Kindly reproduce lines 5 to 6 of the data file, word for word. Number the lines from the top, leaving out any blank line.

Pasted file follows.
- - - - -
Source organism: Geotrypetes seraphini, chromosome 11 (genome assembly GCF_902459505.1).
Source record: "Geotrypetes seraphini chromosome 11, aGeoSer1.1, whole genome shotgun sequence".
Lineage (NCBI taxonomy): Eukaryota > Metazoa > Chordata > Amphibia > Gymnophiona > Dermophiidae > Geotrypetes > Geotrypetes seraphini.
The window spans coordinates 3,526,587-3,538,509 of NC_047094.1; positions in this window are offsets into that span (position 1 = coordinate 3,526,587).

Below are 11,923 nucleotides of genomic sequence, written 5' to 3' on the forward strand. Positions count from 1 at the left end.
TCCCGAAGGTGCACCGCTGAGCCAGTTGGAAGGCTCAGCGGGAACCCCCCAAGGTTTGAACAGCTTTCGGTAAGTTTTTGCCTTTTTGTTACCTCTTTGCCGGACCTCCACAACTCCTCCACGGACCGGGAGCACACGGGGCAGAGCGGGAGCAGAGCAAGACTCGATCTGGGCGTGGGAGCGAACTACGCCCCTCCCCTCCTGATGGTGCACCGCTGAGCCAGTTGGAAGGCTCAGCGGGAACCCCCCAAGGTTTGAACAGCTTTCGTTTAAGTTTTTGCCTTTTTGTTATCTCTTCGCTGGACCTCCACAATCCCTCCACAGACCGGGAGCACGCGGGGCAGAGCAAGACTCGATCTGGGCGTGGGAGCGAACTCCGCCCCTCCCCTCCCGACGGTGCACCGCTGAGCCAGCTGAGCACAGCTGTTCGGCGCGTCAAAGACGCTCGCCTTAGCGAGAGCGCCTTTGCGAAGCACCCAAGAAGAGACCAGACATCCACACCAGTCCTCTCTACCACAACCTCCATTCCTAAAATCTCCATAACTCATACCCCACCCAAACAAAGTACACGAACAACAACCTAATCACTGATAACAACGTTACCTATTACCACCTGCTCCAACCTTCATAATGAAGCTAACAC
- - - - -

Below are 11,923 nucleotides of genomic sequence, written 5' to 3' on the forward strand. Positions count from 1 at the left end.
TCCCGAAGGTGCACCGCTGAGCCAGTTGGAAGGCTCAGCGGGAACCCCCCAAGGTTTGAACAGCTTTCGGTAAGTTTTTGCCTTTTTGTTACCTCTTTGCCGGACCTCCACAACTCCTCCACGGACCGGGAGCACACGGGGCAGAGCGGGAGCAGAGCAAGACTCGATCTGGGCGTGGGAGCGAACTACGCCCCTCCCCTCCTGATGGTGCACCGCTGAGCCAGTTGGAAGGCTCAGCGGGAACCCCCCAAGGTTTGAACAGCTTTCGTTTAAGTTTTTGCCTTTTTGTTATCTCTTCGCTGGACCTCCACAATCCCTCCACAGACCGGGAGCACGCGGGGCAGAGCAAGACTCGATCTGGGCGTGGGAGCGAACTCCGCCCCTCCCCTCCCGACGGTGCACCGCTGAGCCAGCTGAGCACAGCTGTTCGGCGCGTCAAAGACGCTCGCCTTAGCGAGAGCGCCTTTGCGAAGCACCCAAGAAGAGACCAGACATCCACACCAGTCCTCTCTACCACAACCTCCATTCCTAAAATCTCCATAACTCATACCCCACCCAAACAAAGTACACGAACAACAACCTAATCACTGATAACAACGTTACCTATTACCACCTGCTCCAACCTTCATAATGAAGCTAACAC